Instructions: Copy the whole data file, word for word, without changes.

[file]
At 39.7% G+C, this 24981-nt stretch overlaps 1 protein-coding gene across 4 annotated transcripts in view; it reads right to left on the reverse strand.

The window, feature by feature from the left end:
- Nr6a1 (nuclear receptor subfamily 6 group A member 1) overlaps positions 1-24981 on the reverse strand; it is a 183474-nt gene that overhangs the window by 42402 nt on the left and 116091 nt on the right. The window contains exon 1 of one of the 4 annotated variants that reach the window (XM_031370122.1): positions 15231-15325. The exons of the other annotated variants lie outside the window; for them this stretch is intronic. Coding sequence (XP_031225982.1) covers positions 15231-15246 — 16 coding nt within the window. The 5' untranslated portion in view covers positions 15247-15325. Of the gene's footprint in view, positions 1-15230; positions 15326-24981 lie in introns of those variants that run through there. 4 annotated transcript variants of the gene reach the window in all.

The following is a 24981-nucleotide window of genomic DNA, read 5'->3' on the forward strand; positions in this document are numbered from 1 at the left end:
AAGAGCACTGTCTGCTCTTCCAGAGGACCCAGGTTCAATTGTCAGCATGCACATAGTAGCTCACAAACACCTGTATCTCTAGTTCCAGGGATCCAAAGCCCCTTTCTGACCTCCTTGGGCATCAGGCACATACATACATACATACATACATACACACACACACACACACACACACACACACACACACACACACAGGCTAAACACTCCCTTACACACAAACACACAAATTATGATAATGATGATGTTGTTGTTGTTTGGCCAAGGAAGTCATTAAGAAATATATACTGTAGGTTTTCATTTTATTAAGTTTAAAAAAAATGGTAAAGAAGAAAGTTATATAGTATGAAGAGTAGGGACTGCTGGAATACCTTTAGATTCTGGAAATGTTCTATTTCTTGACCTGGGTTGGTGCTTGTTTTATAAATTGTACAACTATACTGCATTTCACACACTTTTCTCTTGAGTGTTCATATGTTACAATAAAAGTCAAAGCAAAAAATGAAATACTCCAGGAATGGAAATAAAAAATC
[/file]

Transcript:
At 39.7% G+C, this 24981-nt stretch overlaps 1 protein-coding gene across 4 annotated transcripts in view; it reads right to left on the reverse strand.

The window, feature by feature from the left end:
- Nr6a1 (nuclear receptor subfamily 6 group A member 1) overlaps positions 1-24981 on the reverse strand; it is a 183474-nt gene that overhangs the window by 42402 nt on the left and 116091 nt on the right. The window contains exon 1 of one of the 4 annotated variants that reach the window (XM_031370122.1): positions 15231-15325. The exons of the other annotated variants lie outside the window; for them this stretch is intronic. Coding sequence (XP_031225982.1) covers positions 15231-15246 — 16 coding nt within the window. The 5' untranslated portion in view covers positions 15247-15325. Of the gene's footprint in view, positions 1-15230; positions 15326-24981 lie in introns of those variants that run through there. 4 annotated transcript variants of the gene reach the window in all.

The following is a 24981-nucleotide window of genomic DNA, read 5'->3' on the forward strand; positions in this document are numbered from 1 at the left end:
AAGAGCACTGTCTGCTCTTCCAGAGGACCCAGGTTCAATTGTCAGCATGCACATAGTAGCTCACAAACACCTGTATCTCTAGTTCCAGGGATCCAAAGCCCCTTTCTGACCTCCTTGGGCATCAGGCACATACATACATACATACATACATACACACACACACACACACACACACACACACACACACACACACAGGCTAAACACTCCCTTACACACAAACACACAAATTATGATAATGATGATGTTGTTGTTGTTTGGCCAAGGAAGTCATTAAGAAATATATACTGTAGGTTTTCATTTTATTAAGTTTAAAAAAAATGGTAAAGAAGAAAGTTATATAGTATGAAGAGTAGGGACTGCTGGAATACCTTTAGATTCTGGAAATGTTCTATTTCTTGACCTGGGTTGGTGCTTGTTTTATAAATTGTACAACTATACTGCATTTCACACACTTTTCTCTTGAGTGTTCATATGTTACAATAAAAGTCAAAGCAAAAAATGAAATACTCCAGGAATGGAAATAAAAAATC